The system will also link into a similar global climate observation system that has been in place for over 40 years, as well as account for human intervention. In this way, scientists hope to more fully understand how the two biggest stressors on the oceans — climate change and human activity — affect biodiversity and abundance of life in the oceans, Miloslavich said.
"This can be used by policymakers to better manage how we use the oceans," she added.
For example, through the system, scientists could explain the fact that the oceans off the northeast U.S. are warming and document the how and why of a northward-migration of lobsters to forecast whether specific action may prevent the impending collapse of current fisheries and the resultant shift towards new species in the ecosystem.
Traditional climate data would show the effect of increased emissions of greenhouse gases, the GOOS might measure higher water temperatures, and the MBON might separately register the disappearing lobster populations, but the new system would hopefully be able to connect it all. Fisheries managers could then anticipate shortening or shifting a catch season accordingly, making the fishery more effective and profitable.
"We really need to be measuring life and the diversity of life, because that's ultimately what we depend on," Muller-Karger said. "We don't eat bulk carbon; we eat fish and potatoes."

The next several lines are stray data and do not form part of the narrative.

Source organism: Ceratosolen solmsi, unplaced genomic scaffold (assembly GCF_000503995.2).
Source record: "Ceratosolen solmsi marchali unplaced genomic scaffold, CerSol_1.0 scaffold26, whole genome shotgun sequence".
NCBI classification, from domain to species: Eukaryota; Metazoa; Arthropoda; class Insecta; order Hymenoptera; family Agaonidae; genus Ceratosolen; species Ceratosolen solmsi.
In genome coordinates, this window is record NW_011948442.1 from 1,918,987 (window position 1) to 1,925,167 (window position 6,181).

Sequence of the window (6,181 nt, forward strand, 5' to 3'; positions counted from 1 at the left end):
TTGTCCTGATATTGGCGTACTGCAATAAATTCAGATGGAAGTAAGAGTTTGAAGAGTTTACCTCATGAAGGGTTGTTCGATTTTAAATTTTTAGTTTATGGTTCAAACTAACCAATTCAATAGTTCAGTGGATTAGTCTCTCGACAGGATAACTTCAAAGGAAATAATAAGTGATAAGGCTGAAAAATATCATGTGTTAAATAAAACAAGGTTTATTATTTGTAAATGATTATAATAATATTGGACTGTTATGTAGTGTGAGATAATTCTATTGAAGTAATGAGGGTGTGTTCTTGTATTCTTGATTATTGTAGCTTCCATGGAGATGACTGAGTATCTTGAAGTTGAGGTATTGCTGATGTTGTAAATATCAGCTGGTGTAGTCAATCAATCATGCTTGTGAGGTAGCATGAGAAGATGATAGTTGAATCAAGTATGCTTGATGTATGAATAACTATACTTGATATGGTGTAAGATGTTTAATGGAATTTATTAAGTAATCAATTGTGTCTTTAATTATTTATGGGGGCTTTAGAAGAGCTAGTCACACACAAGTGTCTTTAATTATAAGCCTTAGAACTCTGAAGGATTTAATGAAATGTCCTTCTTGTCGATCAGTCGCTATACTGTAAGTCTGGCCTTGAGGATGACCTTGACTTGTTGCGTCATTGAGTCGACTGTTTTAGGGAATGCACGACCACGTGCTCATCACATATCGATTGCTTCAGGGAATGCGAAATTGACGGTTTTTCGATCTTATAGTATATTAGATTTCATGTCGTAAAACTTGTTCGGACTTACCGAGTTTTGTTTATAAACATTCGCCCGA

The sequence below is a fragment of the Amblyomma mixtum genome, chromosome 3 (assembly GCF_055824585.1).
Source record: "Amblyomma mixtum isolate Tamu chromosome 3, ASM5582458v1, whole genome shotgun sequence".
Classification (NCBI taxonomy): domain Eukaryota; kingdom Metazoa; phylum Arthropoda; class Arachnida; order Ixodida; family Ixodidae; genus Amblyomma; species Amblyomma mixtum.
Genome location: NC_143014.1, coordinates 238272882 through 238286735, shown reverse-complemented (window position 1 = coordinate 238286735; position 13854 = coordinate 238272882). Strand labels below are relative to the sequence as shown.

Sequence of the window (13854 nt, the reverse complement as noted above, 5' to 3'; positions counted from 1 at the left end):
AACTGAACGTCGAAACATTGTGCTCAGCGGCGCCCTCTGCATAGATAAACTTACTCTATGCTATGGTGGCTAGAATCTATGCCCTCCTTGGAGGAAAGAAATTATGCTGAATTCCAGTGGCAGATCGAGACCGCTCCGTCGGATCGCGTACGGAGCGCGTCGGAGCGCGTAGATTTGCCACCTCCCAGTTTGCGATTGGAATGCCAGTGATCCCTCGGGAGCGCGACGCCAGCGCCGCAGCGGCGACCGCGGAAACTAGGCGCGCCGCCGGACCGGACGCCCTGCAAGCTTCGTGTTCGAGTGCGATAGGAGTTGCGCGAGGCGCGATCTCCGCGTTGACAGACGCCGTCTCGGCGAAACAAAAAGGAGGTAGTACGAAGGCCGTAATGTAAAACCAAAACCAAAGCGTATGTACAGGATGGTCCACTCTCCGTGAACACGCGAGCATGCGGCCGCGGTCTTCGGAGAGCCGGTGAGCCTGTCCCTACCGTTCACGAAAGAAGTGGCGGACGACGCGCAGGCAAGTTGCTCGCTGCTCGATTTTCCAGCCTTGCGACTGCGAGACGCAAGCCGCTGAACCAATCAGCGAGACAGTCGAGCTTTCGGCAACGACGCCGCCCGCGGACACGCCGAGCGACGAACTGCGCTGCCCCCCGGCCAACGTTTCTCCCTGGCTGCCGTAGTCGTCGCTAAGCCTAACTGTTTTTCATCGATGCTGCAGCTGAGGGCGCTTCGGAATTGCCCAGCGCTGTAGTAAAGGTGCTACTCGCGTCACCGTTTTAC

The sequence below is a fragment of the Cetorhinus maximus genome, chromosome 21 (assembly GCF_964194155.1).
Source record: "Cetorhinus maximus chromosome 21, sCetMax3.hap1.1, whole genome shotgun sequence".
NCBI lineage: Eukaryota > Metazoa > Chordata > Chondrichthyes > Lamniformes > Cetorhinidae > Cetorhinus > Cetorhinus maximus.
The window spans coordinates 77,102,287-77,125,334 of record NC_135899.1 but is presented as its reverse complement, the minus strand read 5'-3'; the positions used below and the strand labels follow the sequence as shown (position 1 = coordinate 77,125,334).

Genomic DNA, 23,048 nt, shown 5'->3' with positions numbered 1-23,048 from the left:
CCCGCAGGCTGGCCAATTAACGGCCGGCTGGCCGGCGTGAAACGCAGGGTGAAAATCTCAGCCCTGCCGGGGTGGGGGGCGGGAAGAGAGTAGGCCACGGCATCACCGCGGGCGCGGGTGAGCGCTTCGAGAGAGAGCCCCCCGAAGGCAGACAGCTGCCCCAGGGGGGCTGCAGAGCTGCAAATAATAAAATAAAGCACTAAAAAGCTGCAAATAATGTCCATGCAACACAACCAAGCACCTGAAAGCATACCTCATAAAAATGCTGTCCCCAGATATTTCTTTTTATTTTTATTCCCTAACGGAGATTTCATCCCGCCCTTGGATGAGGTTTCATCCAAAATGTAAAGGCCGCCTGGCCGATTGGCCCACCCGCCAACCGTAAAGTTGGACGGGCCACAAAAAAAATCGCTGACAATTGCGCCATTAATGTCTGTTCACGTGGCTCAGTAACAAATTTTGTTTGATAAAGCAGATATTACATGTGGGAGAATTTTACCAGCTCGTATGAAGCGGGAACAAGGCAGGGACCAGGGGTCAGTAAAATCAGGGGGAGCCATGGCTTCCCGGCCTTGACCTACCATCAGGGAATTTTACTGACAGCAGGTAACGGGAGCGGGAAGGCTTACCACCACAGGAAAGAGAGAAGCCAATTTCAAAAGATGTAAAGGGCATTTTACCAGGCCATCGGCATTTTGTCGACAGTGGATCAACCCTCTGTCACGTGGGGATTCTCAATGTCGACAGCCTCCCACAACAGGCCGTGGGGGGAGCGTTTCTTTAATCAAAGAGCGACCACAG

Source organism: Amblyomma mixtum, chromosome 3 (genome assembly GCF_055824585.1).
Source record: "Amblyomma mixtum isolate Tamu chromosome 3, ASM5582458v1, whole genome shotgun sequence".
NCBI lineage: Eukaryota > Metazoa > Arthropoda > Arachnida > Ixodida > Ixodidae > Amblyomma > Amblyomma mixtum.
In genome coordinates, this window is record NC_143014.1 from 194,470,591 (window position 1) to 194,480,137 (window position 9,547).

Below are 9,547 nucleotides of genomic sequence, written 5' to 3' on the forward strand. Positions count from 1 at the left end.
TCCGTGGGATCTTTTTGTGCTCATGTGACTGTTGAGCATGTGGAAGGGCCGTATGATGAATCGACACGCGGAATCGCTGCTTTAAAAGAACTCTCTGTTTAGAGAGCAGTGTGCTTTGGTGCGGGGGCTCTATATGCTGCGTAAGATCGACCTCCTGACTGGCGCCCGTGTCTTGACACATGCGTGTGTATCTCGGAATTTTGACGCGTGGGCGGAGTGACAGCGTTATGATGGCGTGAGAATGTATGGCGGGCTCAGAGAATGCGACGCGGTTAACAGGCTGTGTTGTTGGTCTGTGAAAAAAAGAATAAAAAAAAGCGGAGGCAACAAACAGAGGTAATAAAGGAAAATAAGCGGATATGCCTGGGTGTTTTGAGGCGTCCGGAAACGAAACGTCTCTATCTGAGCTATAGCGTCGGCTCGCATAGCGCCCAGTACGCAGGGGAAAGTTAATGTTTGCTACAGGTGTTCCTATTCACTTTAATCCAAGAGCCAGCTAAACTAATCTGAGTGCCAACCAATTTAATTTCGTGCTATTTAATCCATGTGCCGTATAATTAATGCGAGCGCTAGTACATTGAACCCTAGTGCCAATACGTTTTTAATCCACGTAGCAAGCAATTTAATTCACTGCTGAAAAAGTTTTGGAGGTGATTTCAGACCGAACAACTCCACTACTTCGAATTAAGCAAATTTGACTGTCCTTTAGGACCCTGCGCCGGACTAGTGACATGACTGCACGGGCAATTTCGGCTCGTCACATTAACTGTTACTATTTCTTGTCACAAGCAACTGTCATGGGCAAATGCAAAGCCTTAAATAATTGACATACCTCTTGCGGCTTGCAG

Fundamentally, the scientists are trying to create a way to link physical and chemical measurements to the changes in biodiversity and life in the oceans.
"We need to be able to harness all that information so we can profit more from the info we're collecting," said Nic Bax, co-chair of the BioEco Panel. "That multi-disciplinarity is really needed now."
Critically, the new integrated observing system also shows how human actions can increase biodiversity in a particular region, so that abundance and productivity can be used to improve human life in various ways, Bax explained.
For example, Turner and Maury Estes apply space-based satellite imagery of the Earth with sea-based measurements to improve aquaculture practices in Palau. This combats overfishing while sustaining the health of the people and the economy of the island nation. They are also applying such technologies to mangrove conservation and restoration efforts in Kenya, where carbon credits are purchased to maintain mangroves as essential fish spawning grounds, increasing biological resilience while reducing human poverty.
"As we understand more, how we talk about sustainably developing the environment won't be just about how to not lose diversity, but about how to bring it back," Bax said. "A lot of things just require someone to invest in them, and financial markets need to be informed about what's going on in the larger system. This is a way to generate profit while improving the lives of people."
Turner added, "It's not only about saving life on the planet, it's about saving ourselves. It's a global problem, so we have to address it top-down, globally."